10. I prefer to have an actual Neuron class which stores weights of inputs. something like this is appropriate: class Connection { public: float weight; Neuron * source; }; class Neuron { private: std::vector<Connection> inputs; bool fireState; public: Neuron(std::vector<Connection> &); bool getState(); void processInput(); void addInput(Neuron *, float); void dropInput(Neuron *); void adjustWeight(Neuron *, float); };
  11. An ANN for this might not have to be too complex. If you have the AI move back to the goal (maybe a little randomly offsetted each time?) after hitting the puck, the ANN will be reacting from the same basic position everytime, simplifying things a lot. Feed the position and vector of the puck into the ANN when the puck becomes within a min and max pair of radiuses from the goal, this simulates differing reaction times. Make that min/max pair close enough, and the AI will be able to react uniquely, but reliably. The output could be a simple vector to move in. The longer the vector, the higher the velocity. Limit this, of course. Train this manually, genetically, or through back-propagation, or some such and you might come up with a convincing AI player. Later, you might even add more ANNs, like one that controls the movement back to the goal, or one to pass the time until the reaction (move back and forth or something maybe?). I'm a fan of multi-part AIs with events to trigger which are used when.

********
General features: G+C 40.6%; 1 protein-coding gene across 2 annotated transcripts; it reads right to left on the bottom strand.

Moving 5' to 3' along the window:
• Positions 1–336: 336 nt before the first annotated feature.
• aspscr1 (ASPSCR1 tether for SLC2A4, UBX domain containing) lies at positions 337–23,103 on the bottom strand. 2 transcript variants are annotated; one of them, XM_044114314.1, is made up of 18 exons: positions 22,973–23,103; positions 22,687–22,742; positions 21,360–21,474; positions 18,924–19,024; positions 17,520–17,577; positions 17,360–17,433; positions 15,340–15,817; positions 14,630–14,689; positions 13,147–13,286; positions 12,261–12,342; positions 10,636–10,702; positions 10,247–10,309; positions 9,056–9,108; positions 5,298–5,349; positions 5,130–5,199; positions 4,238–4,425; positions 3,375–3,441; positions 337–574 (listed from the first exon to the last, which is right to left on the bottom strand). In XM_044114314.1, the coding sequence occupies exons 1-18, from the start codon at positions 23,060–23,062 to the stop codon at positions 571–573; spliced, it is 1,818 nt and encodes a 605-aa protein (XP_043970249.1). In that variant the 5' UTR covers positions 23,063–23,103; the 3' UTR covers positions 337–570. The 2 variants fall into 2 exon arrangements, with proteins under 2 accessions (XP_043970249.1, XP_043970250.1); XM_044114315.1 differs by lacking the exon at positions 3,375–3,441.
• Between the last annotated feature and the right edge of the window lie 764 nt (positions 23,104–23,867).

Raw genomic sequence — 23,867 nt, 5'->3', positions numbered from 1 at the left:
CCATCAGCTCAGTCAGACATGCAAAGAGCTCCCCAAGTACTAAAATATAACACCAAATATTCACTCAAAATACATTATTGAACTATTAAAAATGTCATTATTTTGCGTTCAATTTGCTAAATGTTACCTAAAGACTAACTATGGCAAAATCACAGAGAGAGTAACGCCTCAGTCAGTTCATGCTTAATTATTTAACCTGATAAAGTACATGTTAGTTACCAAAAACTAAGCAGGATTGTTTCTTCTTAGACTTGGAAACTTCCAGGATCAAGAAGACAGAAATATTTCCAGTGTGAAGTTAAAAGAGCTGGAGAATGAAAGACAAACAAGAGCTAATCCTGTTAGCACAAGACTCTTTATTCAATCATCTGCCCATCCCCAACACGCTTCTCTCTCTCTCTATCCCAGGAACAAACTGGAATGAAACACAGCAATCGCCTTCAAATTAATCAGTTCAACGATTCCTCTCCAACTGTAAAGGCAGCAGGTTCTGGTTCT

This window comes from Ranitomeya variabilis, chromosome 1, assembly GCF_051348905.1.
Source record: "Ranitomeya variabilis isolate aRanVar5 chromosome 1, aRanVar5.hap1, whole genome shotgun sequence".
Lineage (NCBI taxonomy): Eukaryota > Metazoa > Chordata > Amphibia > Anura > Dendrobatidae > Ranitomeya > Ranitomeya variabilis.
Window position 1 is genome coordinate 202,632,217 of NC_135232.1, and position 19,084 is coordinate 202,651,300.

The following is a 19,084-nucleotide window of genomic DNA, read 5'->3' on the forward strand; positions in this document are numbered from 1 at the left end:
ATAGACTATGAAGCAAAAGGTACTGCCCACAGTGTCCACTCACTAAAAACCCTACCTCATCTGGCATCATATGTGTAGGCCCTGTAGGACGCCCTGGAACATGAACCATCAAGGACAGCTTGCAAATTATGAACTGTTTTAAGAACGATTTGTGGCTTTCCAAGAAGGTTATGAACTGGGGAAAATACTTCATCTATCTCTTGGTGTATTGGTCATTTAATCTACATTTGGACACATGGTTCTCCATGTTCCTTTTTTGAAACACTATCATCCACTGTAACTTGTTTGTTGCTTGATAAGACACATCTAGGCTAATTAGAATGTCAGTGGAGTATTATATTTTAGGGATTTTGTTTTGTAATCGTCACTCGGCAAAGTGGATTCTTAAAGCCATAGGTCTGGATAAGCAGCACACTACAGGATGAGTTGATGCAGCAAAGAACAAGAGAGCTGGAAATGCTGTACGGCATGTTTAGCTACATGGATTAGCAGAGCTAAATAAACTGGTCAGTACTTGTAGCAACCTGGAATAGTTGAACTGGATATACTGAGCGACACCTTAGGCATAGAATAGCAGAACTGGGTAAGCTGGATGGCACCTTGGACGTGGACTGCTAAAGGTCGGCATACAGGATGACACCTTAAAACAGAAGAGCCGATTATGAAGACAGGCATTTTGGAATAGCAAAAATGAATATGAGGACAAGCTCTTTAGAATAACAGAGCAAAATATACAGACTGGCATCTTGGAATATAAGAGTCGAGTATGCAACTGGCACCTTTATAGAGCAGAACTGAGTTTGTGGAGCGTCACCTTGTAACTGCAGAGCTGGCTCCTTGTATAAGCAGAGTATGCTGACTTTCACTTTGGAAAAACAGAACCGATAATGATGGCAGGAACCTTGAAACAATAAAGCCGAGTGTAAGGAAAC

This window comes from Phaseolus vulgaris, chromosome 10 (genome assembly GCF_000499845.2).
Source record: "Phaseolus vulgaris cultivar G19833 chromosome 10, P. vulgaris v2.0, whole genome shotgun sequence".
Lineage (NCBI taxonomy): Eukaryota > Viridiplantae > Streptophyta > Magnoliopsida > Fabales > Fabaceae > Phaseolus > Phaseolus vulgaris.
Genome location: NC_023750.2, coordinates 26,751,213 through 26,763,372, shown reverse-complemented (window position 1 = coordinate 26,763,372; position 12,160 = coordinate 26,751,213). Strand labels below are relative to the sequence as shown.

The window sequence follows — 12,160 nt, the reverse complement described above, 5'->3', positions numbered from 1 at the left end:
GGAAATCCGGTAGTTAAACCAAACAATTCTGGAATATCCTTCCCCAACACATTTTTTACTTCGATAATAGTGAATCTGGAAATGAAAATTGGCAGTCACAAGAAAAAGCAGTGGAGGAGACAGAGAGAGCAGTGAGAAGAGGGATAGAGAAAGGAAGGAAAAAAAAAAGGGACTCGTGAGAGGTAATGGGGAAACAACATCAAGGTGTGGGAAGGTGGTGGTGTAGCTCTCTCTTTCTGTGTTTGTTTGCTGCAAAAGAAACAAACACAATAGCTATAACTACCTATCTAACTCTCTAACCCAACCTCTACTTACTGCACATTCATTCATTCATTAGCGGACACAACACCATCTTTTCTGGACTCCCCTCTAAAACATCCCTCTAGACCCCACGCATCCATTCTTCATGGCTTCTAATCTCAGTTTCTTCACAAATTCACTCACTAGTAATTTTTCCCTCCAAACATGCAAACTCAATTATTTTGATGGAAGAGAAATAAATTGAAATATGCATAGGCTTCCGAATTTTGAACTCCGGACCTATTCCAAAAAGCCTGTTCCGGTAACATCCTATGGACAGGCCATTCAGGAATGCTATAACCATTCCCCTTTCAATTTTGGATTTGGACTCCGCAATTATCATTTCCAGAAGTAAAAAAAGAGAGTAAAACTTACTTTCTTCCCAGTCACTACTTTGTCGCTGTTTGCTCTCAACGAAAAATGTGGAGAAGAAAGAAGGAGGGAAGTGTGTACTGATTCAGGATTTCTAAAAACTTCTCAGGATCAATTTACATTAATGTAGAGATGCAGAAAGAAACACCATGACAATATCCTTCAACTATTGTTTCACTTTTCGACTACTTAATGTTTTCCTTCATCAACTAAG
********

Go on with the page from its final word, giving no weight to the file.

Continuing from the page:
12. One method could be a recursive procedure of Check-For-Collision and Resolve-Collision, where after each resolution you then check the involved objects for additional collisions during the same time-frame. Thus, you would detect the collision between F and E first, then resolve them by an energy transerence from F to E, and then check if either has any further collisions in this frame. In this case, E collides with A, so you resolve that, check for more collisions, find none, etc. The repeating collision detections can be optimized because you already know the objects that may or may not collide, from previous tests.